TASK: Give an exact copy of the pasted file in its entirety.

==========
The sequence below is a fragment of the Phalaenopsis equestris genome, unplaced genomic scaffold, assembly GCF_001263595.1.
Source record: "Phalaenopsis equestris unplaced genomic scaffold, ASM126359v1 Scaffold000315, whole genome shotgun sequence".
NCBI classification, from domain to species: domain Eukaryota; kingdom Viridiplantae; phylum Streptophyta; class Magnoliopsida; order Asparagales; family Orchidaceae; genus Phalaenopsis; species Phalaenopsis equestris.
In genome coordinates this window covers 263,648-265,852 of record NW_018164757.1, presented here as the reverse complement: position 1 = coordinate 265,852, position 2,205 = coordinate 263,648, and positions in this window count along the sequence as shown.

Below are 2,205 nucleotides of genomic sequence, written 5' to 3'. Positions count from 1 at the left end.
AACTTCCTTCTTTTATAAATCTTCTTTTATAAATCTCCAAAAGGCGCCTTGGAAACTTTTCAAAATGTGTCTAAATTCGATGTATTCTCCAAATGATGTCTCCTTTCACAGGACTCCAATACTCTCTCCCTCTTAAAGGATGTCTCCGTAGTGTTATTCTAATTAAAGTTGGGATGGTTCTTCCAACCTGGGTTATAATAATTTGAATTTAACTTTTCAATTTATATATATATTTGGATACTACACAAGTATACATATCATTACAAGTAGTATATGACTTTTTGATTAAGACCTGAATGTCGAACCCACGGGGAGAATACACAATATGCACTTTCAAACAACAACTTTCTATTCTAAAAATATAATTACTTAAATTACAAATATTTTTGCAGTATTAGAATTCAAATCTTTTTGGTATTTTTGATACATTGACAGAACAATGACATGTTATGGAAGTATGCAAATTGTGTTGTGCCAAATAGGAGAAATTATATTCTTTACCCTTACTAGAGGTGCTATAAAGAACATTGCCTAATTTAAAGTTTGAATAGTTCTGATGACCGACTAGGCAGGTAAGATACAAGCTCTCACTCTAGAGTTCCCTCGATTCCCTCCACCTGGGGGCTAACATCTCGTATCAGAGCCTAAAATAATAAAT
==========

The sequence below is a fragment of the Phalaenopsis equestris genome, unplaced genomic scaffold, assembly GCF_001263595.1.
Source record: "Phalaenopsis equestris unplaced genomic scaffold, ASM126359v1 Scaffold000315, whole genome shotgun sequence".
NCBI classification, from domain to species: domain Eukaryota; kingdom Viridiplantae; phylum Streptophyta; class Magnoliopsida; order Asparagales; family Orchidaceae; genus Phalaenopsis; species Phalaenopsis equestris.
In genome coordinates this window covers 263,648-265,852 of record NW_018164757.1, presented here as the reverse complement: position 1 = coordinate 265,852, position 2,205 = coordinate 263,648, and positions in this window count along the sequence as shown.

Below are 2,205 nucleotides of genomic sequence, written 5' to 3'. Positions count from 1 at the left end.
AACTTCCTTCTTTTATAAATCTTCTTTTATAAATCTCCAAAAGGCGCCTTGGAAACTTTTCAAAATGTGTCTAAATTCGATGTATTCTCCAAATGATGTCTCCTTTCACAGGACTCCAATACTCTCTCCCTCTTAAAGGATGTCTCCGTAGTGTTATTCTAATTAAAGTTGGGATGGTTCTTCCAACCTGGGTTATAATAATTTGAATTTAACTTTTCAATTTATATATATATTTGGATACTACACAAGTATACATATCATTACAAGTAGTATATGACTTTTTGATTAAGACCTGAATGTCGAACCCACGGGGAGAATACACAATATGCACTTTCAAACAACAACTTTCTATTCTAAAAATATAATTACTTAAATTACAAATATTTTTGCAGTATTAGAATTCAAATCTTTTTGGTATTTTTGATACATTGACAGAACAATGACATGTTATGGAAGTATGCAAATTGTGTTGTGCCAAATAGGAGAAATTATATTCTTTACCCTTACTAGAGGTGCTATAAAGAACATTGCCTAATTTAAAGTTTGAATAGTTCTGATGACCGACTAGGCAGGTAAGATACAAGCTCTCACTCTAGAGTTCCCTCGATTCCCTCCACCTGGGGGCTAACATCTCGTATCAGAGCCTAAAATAATAAAT